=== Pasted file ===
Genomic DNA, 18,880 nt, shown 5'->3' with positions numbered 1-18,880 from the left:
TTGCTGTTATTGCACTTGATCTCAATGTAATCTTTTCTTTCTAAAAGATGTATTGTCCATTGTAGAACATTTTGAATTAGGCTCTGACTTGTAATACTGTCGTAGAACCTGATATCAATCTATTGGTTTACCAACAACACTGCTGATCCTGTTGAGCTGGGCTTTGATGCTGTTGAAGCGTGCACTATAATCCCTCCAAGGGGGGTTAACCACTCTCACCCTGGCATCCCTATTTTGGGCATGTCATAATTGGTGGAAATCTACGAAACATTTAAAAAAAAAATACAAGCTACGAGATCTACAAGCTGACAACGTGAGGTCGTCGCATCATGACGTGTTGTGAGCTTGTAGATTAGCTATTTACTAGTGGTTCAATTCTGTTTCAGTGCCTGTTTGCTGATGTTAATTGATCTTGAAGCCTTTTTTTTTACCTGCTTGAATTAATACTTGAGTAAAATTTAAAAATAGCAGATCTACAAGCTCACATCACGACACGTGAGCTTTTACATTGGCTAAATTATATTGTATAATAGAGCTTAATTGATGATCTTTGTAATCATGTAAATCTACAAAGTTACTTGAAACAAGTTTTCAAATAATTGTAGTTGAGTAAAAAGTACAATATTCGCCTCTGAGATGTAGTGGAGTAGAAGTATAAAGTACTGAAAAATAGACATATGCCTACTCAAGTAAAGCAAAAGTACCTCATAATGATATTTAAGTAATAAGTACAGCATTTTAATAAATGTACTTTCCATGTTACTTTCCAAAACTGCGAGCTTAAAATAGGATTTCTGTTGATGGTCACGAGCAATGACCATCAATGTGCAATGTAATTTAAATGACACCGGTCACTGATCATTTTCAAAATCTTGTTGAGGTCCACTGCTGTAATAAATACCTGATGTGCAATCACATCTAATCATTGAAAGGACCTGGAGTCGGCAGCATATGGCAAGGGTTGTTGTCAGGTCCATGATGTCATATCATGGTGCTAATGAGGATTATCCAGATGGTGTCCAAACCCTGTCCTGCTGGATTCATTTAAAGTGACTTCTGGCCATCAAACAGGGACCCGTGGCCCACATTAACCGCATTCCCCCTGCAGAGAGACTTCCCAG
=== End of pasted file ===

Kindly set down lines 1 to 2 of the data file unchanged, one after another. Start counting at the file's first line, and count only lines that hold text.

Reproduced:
Genomic DNA, 18,880 nt, shown 5'->3' with positions numbered 1-18,880 from the left:
TTGCTGTTATTGCACTTGATCTCAATGTAATCTTTTCTTTCTAAAAGATGTATTGTCCATTGTAGAACATTTTGAATTAGGCTCTGACTTGTAATACTGTCGTAGAACCTGATATCAATCTATTGGTTTACCAACAACACTGCTGATCCTGTTGAGCTGGGCTTTGATGCTGTTGAAGCGTGCACTATAATCCCTCCAAGGGGGGTTAACCACTCTCACCCTGGCATCCCTATTTTGGGCATGTCATAATTGGTGGAAATCTACGAAACATTTAAAAAAAAAATACAAGCTACGAGATCTACAAGCTGACAACGTGAGGTCGTCGCATCATGACGTGTTGTGAGCTTGTAGATTAGCTATTTACTAGTGGTTCAATTCTGTTTCAGTGCCTGTTTGCTGATGTTAATTGATCTTGAAGCCTTTTTTTTTACCTGCTTGAATTAATACTTGAGTAAAATTTAAAAATAGCAGATCTACAAGCTCACATCACGACACGTGAGCTTTTACATTGGCTAAATTATATTGTATAATAGAGCTTAATTGATGATCTTTGTAATCATGTAAATCTACAAAGTTACTTGAAACAAGTTTTCAAATAATTGTAGTTGAGTAAAAAGTACAATATTCGCCTCTGAGATGTAGTGGAGTAGAAGTATAAAGTACTGAAAAATAGACATATGCCTACTCAAGTAAAGCAAAAGTACCTCATAATGATATTTAAGTAATAAGTACAGCATTTTAATAAATGTACTTTCCATGTTACTTTCCAAAACTGCGAGCTTAAAATAGGATTTCTGTTGATGGTCACGAGCAATGACCATCAATGTGCAATGTAATTTAAATGACACCGGTCACTGATCATTTTCAAAATCTTGTTGAGGTCCACTGCTGTAATAAATACCTGATGTGCAATCACATCTAATCATTGAAAGGACCTGGAGTCGGCAGCATATGGCAAGGGTTGTTGTCAGGTCCATGATGTCATATCATGGTGCTAATGAGGATTATCCAGATGGTGTCCAAACCCTGTCCTGCTGGATTCATTTAAAGTGACTTCTGGCCATCAAACAGGGACCCGTGGCCCACATTAACCGCATTCCCCCTGCAGAGAGACTTCCCAG